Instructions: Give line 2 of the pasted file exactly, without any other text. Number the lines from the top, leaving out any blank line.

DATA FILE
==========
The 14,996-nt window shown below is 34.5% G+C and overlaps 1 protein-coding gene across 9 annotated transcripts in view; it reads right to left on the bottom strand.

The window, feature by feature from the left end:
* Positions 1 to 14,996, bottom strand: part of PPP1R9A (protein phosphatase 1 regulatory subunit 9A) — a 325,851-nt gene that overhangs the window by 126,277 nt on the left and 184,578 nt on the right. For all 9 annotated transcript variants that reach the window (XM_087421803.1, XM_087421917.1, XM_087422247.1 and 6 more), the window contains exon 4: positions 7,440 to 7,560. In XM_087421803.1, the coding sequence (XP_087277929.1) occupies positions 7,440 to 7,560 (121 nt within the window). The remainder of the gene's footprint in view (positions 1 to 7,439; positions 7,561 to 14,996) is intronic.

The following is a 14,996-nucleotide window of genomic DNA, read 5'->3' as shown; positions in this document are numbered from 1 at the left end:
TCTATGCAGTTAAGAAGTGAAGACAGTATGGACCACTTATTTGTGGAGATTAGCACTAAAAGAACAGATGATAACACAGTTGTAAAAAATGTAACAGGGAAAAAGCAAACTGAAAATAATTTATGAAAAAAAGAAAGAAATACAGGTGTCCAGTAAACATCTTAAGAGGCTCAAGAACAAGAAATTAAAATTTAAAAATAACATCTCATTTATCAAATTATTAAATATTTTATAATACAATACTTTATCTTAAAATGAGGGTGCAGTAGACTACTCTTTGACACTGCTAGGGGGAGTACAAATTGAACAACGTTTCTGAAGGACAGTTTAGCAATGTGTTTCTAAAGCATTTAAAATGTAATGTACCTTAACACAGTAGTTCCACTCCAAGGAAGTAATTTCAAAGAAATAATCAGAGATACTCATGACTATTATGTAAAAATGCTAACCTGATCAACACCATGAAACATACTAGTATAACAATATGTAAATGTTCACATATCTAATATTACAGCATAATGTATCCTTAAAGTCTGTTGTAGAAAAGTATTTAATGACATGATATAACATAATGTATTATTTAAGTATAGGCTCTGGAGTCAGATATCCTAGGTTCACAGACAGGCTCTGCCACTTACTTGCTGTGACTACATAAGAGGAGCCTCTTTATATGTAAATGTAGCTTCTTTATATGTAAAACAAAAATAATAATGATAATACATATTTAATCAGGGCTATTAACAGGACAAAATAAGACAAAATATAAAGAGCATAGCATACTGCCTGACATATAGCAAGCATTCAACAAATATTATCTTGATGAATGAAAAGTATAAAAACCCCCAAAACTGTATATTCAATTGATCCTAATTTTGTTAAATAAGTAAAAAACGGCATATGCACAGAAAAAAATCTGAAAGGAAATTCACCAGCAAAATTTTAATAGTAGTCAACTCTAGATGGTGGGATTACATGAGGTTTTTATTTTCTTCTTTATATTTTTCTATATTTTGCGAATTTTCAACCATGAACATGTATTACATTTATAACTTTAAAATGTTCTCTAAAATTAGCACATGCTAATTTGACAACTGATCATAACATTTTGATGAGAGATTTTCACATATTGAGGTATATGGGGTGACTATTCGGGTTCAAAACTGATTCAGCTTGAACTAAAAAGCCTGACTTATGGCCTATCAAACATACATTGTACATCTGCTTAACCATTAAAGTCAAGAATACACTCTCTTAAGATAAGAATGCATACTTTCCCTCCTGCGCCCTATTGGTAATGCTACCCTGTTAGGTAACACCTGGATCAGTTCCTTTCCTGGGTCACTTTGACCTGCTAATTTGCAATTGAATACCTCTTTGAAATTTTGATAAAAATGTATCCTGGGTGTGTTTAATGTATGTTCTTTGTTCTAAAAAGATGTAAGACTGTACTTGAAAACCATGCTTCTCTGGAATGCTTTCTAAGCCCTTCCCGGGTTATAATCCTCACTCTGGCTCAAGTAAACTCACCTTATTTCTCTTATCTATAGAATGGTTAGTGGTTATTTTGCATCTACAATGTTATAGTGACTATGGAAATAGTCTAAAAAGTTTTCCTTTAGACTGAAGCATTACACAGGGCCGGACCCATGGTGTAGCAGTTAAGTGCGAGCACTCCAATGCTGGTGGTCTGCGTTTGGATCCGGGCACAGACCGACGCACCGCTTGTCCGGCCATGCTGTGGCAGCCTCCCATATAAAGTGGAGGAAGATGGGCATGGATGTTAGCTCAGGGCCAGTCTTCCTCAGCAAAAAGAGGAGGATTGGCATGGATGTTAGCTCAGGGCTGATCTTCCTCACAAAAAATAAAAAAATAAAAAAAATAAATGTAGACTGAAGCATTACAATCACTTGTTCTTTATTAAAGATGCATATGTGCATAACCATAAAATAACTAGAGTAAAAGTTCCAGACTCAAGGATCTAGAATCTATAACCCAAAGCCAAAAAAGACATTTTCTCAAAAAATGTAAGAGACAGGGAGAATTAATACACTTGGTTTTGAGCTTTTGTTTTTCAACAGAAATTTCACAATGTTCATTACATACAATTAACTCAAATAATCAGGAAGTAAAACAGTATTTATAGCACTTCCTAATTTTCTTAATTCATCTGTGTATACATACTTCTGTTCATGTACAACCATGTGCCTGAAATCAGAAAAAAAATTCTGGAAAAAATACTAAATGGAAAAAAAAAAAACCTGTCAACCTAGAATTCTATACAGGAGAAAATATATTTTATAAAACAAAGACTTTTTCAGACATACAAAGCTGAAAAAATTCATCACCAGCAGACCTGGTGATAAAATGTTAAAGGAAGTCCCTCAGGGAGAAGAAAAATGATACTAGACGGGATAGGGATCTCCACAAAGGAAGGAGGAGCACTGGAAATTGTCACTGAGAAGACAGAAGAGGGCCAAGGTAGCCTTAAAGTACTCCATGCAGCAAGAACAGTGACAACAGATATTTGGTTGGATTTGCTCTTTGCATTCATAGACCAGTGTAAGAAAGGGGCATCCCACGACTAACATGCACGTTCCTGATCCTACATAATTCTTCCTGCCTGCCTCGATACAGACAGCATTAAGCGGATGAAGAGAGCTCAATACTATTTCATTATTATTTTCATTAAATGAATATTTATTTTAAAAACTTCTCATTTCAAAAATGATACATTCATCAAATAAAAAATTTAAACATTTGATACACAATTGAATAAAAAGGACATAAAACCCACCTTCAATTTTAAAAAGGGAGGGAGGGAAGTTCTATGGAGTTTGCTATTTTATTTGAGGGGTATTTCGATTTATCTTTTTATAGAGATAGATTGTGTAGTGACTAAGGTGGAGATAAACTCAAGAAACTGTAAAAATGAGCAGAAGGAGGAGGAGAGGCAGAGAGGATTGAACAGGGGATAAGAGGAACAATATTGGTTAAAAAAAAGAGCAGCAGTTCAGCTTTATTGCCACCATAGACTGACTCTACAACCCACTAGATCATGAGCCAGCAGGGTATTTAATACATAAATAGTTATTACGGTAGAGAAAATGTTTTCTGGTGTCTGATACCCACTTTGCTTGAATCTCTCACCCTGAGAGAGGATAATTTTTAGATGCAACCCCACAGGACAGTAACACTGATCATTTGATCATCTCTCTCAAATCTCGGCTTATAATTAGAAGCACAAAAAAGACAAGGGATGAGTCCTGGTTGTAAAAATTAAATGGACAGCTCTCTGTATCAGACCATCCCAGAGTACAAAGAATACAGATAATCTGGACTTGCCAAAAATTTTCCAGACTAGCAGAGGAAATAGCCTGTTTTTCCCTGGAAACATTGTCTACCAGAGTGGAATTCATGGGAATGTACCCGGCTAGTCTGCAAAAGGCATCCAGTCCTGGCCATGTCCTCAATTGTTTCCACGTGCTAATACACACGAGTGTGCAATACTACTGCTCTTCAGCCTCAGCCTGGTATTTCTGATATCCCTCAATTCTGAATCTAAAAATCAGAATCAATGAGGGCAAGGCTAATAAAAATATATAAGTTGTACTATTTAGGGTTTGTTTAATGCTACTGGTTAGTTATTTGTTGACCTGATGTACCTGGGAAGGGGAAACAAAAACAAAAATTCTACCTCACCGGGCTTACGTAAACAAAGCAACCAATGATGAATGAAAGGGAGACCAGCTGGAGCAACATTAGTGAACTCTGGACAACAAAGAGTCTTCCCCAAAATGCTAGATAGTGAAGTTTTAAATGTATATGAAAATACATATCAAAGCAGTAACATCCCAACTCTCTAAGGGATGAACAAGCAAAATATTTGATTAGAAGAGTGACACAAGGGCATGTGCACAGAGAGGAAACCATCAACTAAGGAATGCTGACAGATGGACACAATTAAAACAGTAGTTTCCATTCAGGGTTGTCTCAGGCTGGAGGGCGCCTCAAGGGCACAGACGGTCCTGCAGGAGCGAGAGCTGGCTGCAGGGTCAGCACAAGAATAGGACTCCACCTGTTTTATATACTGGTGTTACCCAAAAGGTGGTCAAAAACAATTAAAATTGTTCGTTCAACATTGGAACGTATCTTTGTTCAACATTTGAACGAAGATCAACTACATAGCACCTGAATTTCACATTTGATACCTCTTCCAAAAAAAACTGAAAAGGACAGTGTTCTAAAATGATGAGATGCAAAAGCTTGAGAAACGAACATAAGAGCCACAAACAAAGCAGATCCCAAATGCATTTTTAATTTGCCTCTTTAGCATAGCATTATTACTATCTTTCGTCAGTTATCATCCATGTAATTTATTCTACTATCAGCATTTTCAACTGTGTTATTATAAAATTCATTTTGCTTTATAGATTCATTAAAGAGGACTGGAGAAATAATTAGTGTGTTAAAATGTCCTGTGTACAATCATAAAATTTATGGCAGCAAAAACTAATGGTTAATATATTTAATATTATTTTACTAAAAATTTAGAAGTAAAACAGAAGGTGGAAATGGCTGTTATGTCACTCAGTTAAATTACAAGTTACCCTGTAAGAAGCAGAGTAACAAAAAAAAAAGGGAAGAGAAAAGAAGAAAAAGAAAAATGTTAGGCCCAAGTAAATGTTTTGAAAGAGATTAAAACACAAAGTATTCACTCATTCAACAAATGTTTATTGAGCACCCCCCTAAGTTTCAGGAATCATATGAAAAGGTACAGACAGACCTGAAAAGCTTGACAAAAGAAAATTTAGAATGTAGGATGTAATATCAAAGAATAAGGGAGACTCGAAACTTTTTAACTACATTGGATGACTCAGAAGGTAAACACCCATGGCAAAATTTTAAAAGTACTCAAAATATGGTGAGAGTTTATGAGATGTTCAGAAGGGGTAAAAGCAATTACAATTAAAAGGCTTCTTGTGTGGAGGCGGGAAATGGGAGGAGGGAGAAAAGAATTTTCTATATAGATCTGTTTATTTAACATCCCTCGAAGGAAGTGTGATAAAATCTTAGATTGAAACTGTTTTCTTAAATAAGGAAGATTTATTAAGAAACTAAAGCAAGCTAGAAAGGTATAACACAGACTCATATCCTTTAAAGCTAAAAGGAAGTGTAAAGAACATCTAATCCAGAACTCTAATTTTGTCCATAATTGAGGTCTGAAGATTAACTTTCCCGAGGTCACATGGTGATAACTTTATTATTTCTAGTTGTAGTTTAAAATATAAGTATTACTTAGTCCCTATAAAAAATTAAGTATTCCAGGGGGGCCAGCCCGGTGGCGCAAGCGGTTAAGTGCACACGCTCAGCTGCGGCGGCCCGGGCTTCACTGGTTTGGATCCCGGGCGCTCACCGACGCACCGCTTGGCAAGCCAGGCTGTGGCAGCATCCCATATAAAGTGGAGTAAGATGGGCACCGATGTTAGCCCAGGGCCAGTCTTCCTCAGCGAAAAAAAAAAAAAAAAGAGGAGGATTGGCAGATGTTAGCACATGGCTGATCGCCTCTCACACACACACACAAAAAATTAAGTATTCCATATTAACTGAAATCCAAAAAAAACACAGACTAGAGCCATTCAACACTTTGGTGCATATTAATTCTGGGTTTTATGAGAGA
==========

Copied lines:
The window, feature by feature from the left end: